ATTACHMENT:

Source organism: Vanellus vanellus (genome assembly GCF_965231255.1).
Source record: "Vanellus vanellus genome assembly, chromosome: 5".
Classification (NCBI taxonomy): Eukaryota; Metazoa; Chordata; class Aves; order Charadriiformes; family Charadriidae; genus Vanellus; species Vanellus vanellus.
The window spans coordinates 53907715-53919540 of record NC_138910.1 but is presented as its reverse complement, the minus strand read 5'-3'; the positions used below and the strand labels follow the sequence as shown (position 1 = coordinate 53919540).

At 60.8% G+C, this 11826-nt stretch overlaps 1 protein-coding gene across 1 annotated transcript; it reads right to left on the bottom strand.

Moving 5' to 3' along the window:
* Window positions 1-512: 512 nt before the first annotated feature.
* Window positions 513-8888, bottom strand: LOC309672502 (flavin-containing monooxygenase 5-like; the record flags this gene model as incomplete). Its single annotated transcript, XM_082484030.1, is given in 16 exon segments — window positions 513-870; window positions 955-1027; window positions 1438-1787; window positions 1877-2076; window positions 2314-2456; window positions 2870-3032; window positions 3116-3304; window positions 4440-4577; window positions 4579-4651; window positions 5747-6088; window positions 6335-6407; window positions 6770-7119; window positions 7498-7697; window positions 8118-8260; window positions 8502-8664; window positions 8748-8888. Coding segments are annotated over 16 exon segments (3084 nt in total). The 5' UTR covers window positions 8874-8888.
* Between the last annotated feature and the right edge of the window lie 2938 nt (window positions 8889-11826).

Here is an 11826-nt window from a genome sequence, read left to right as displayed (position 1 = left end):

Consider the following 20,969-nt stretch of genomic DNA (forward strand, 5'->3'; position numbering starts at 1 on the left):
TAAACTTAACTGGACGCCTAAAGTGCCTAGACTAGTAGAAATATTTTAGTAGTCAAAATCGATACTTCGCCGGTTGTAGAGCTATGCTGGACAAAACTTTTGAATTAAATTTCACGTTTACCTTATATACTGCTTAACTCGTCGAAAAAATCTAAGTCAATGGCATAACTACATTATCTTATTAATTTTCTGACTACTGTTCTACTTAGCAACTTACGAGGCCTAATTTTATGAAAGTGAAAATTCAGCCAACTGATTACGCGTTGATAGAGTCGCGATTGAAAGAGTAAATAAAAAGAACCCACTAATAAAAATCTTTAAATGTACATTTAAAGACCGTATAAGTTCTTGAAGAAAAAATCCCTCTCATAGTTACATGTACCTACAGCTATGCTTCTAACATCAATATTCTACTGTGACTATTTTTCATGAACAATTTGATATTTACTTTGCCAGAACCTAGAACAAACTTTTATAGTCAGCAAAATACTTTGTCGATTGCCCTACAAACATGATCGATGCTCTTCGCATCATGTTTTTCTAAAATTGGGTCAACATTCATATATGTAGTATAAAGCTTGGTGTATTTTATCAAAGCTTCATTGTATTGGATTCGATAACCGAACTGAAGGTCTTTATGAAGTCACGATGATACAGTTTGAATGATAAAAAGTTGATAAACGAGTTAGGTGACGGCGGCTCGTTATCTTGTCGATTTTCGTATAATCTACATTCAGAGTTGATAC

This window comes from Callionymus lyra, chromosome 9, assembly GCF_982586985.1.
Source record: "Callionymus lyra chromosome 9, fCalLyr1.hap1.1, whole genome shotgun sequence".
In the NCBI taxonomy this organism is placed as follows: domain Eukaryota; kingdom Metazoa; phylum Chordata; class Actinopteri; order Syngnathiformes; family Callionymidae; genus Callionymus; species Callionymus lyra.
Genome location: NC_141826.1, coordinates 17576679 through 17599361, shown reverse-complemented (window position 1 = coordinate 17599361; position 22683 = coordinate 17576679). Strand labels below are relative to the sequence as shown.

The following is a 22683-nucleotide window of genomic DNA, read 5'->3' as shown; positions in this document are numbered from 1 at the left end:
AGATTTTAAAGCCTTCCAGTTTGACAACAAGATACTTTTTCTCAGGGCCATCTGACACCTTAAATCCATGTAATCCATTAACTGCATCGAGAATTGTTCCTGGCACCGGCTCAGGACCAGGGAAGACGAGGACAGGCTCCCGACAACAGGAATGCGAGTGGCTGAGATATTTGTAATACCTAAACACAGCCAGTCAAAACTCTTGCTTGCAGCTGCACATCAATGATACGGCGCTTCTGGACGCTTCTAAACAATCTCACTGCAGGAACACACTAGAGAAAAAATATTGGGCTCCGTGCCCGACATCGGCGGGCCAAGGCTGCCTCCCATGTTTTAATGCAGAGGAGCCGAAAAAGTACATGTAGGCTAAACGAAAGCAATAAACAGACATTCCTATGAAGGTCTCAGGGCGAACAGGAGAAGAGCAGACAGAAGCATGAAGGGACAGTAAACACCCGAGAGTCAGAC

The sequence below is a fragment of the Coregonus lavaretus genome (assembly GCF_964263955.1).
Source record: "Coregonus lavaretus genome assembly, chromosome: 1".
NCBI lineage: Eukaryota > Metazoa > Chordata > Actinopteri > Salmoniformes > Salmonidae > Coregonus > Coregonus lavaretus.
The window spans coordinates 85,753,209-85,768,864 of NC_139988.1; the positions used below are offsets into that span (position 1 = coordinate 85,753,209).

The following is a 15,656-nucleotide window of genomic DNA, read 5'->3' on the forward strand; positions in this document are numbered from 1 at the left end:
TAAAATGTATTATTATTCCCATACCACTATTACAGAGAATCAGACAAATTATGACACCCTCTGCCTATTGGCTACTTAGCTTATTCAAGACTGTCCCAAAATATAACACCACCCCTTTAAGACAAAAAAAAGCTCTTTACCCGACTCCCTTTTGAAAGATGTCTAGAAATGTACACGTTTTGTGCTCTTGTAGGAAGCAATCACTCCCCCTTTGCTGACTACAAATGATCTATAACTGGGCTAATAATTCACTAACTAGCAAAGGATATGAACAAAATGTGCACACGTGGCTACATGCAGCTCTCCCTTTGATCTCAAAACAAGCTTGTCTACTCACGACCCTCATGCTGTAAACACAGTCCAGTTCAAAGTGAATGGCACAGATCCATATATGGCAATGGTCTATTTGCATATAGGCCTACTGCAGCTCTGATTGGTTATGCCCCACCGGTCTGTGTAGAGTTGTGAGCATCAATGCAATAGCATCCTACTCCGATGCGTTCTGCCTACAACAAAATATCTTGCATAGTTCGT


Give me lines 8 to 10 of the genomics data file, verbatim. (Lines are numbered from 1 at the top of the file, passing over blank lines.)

* Window positions 513-8888, bottom strand: LOC309672502 (flavin-containing monooxygenase 5-like; the record flags this gene model as incomplete). Its single annotated transcript, XM_082484030.1, is given in 16 exon segments — window positions 513-870; window positions 955-1027; window positions 1438-1787; window positions 1877-2076; window positions 2314-2456; window positions 2870-3032; window positions 3116-3304; window positions 4440-4577; window positions 4579-4651; window positions 5747-6088; window positions 6335-6407; window positions 6770-7119; window positions 7498-7697; window positions 8118-8260; window positions 8502-8664; window positions 8748-8888. Coding segments are annotated over 16 exon segments (3084 nt in total). The 5' UTR covers window positions 8874-8888.
* Between the last annotated feature and the right edge of the window lie 2938 nt (window positions 8889-11826).

Here is an 11826-nt window from a genome sequence, read left to right as displayed (position 1 = left end):